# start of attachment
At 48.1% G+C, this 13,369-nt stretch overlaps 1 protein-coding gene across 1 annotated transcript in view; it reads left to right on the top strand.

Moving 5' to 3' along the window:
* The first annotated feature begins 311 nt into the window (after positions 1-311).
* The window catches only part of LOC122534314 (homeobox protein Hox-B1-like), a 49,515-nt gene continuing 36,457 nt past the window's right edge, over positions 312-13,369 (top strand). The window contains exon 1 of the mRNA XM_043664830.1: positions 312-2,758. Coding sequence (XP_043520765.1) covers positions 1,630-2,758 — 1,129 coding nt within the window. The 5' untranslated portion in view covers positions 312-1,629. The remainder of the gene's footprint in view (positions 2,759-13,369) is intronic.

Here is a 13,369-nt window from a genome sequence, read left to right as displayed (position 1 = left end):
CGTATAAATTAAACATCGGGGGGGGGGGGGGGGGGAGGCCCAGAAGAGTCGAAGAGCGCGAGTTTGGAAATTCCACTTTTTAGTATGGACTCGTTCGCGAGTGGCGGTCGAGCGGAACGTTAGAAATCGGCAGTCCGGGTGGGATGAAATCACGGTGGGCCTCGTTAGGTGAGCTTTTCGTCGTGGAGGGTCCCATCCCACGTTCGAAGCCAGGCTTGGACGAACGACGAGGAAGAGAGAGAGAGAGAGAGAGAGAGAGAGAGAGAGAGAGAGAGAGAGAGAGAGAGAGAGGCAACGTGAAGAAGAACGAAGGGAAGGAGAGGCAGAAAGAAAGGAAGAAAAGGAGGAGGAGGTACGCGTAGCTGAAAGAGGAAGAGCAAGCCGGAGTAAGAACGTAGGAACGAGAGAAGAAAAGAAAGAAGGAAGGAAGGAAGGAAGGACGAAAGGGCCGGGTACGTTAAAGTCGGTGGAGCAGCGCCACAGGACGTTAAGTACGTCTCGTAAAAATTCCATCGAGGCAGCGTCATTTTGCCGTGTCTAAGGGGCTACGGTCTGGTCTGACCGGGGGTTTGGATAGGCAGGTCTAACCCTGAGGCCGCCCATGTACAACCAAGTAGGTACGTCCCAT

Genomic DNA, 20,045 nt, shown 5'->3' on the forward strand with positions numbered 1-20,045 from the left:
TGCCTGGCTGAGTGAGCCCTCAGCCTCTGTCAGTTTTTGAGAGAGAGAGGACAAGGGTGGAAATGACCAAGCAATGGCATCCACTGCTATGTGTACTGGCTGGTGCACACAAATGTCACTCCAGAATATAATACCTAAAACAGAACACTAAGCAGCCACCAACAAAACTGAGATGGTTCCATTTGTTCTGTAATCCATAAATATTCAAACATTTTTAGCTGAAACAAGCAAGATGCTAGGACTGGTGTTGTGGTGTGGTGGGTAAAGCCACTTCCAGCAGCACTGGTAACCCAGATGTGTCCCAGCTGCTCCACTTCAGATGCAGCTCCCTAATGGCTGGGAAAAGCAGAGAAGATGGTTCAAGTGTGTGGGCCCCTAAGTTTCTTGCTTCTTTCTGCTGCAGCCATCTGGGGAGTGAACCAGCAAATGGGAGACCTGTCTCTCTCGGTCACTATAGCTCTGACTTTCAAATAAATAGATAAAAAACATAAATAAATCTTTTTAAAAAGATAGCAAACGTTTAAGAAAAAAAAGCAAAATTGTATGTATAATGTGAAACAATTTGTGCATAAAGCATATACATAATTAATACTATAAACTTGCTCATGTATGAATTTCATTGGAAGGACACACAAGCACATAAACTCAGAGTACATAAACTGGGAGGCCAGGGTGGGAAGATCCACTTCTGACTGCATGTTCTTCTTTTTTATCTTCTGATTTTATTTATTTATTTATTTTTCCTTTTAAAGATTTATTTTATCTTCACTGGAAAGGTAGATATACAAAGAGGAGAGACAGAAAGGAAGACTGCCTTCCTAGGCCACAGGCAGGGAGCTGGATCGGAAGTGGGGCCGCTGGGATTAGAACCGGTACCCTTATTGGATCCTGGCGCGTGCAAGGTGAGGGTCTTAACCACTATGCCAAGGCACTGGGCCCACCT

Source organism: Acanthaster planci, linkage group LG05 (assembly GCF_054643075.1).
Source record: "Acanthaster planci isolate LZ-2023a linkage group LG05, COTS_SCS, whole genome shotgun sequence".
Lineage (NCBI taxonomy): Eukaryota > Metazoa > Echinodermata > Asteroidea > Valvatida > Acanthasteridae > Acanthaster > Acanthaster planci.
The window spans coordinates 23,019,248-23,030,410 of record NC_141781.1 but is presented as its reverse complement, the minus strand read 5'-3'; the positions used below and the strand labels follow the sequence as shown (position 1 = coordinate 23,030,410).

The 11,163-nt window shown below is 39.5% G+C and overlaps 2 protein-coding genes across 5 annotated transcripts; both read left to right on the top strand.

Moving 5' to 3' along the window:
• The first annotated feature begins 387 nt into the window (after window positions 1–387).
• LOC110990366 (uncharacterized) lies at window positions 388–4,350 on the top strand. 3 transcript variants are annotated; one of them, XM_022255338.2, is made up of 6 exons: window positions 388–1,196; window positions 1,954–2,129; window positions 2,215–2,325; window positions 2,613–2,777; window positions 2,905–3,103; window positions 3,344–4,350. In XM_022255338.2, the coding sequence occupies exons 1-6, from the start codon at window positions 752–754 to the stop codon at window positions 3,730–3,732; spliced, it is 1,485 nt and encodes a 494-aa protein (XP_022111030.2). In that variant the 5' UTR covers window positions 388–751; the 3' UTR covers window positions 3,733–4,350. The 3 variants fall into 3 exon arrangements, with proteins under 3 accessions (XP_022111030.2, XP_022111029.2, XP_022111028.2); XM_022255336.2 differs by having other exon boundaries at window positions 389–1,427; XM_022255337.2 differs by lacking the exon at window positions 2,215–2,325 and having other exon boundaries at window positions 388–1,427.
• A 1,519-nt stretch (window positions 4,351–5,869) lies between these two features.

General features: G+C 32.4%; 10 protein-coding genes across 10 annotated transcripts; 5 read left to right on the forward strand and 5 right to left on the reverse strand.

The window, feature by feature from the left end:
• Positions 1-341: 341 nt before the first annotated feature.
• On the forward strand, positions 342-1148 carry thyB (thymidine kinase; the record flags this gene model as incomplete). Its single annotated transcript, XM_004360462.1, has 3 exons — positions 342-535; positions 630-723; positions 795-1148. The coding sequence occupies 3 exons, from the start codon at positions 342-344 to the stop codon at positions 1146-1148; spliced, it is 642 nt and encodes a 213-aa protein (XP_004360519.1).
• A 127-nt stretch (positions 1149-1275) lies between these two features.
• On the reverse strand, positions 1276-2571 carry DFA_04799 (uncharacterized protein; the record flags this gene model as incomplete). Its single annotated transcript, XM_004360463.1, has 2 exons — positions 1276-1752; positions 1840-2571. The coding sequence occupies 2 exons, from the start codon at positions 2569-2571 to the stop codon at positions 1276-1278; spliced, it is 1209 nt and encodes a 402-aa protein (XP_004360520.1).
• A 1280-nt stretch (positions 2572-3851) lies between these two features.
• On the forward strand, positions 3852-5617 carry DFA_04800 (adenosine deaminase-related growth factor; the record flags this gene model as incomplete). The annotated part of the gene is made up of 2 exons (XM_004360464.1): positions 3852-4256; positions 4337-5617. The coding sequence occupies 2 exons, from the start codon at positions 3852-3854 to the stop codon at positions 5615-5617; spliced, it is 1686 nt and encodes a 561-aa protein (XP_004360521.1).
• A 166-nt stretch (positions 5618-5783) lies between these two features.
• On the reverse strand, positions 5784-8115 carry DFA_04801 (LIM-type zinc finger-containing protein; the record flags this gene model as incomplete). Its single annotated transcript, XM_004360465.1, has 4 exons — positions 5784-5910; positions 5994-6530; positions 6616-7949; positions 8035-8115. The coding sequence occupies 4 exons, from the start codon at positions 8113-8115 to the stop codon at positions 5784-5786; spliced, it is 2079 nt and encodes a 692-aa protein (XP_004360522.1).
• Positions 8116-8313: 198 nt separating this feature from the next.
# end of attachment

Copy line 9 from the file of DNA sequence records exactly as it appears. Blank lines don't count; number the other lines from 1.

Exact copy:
Source organism: Acanthaster planci, linkage group LG05 (assembly GCF_054643075.1).